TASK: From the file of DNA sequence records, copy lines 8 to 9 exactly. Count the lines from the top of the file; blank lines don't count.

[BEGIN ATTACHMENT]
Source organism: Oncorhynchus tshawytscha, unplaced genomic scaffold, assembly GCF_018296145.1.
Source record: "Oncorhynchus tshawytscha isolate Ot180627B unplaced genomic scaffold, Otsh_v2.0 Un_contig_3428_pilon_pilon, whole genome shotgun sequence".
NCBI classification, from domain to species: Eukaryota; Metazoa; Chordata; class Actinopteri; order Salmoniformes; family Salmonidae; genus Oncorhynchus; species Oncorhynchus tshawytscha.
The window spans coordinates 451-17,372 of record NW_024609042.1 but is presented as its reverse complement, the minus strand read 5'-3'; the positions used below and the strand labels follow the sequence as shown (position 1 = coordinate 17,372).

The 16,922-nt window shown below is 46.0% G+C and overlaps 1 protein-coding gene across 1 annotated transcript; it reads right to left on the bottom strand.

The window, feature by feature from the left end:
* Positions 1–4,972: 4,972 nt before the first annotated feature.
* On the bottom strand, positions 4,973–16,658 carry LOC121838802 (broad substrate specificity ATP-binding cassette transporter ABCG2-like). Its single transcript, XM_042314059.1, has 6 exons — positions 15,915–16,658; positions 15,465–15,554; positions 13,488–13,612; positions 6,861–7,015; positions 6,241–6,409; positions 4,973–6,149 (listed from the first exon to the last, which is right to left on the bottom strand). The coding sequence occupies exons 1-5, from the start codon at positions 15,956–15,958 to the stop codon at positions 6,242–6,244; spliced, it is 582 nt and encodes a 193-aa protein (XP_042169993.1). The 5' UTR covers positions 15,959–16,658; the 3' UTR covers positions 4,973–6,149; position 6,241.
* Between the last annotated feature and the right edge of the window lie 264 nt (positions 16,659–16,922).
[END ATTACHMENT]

* On the bottom strand, positions 4,973–16,658 carry LOC121838802 (broad substrate specificity ATP-binding cassette transporter ABCG2-like). Its single transcript, XM_042314059.1, has 6 exons — positions 15,915–16,658; positions 15,465–15,554; positions 13,488–13,612; positions 6,861–7,015; positions 6,241–6,409; positions 4,973–6,149 (listed from the first exon to the last, which is right to left on the bottom strand). The coding sequence occupies exons 1-5, from the start codon at positions 15,956–15,958 to the stop codon at positions 6,242–6,244; spliced, it is 582 nt and encodes a 193-aa protein (XP_042169993.1). The 5' UTR covers positions 15,959–16,658; the 3' UTR covers positions 4,973–6,149; position 6,241.
* Between the last annotated feature and the right edge of the window lie 264 nt (positions 16,659–16,922).